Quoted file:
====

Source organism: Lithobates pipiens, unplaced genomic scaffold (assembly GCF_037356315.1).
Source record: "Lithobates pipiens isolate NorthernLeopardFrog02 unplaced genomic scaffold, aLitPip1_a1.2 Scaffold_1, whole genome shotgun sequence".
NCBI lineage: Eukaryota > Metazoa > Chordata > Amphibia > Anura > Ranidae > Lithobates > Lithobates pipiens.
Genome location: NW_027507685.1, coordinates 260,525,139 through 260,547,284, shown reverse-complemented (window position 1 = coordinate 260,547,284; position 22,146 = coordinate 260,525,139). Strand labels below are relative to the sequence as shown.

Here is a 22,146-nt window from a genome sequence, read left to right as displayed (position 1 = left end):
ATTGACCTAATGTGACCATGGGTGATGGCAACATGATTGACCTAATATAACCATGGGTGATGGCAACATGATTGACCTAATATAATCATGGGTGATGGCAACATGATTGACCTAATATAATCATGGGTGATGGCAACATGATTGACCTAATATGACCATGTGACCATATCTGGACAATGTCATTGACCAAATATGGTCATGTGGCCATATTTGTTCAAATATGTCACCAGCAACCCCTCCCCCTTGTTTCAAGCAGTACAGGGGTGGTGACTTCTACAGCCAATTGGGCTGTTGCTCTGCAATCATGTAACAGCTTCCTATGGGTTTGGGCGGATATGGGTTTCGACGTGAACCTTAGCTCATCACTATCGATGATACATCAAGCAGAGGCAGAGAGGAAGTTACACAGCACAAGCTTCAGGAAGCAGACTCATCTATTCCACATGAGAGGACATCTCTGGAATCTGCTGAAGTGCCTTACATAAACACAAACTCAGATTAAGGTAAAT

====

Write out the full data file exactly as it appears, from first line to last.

Source organism: Lithobates pipiens, unplaced genomic scaffold (assembly GCF_037356315.1).
Source record: "Lithobates pipiens isolate NorthernLeopardFrog02 unplaced genomic scaffold, aLitPip1_a1.2 Scaffold_1, whole genome shotgun sequence".
NCBI lineage: Eukaryota > Metazoa > Chordata > Amphibia > Anura > Ranidae > Lithobates > Lithobates pipiens.
Genome location: NW_027507685.1, coordinates 260,525,139 through 260,547,284, shown reverse-complemented (window position 1 = coordinate 260,547,284; position 22,146 = coordinate 260,525,139). Strand labels below are relative to the sequence as shown.

Here is a 22,146-nt window from a genome sequence, read left to right as displayed (position 1 = left end):
ATTGACCTAATGTGACCATGGGTGATGGCAACATGATTGACCTAATATAACCATGGGTGATGGCAACATGATTGACCTAATATAATCATGGGTGATGGCAACATGATTGACCTAATATAATCATGGGTGATGGCAACATGATTGACCTAATATGACCATGTGACCATATCTGGACAATGTCATTGACCAAATATGGTCATGTGGCCATATTTGTTCAAATATGTCACCAGCAACCCCTCCCCCTTGTTTCAAGCAGTACAGGGGTGGTGACTTCTACAGCCAATTGGGCTGTTGCTCTGCAATCATGTAACAGCTTCCTATGGGTTTGGGCGGATATGGGTTTCGACGTGAACCTTAGCTCATCACTATCGATGATACATCAAGCAGAGGCAGAGAGGAAGTTACACAGCACAAGCTTCAGGAAGCAGACTCATCTATTCCACATGAGAGGACATCTCTGGAATCTGCTGAAGTGCCTTACATAAACACAAACTCAGATTAAGGTAAAT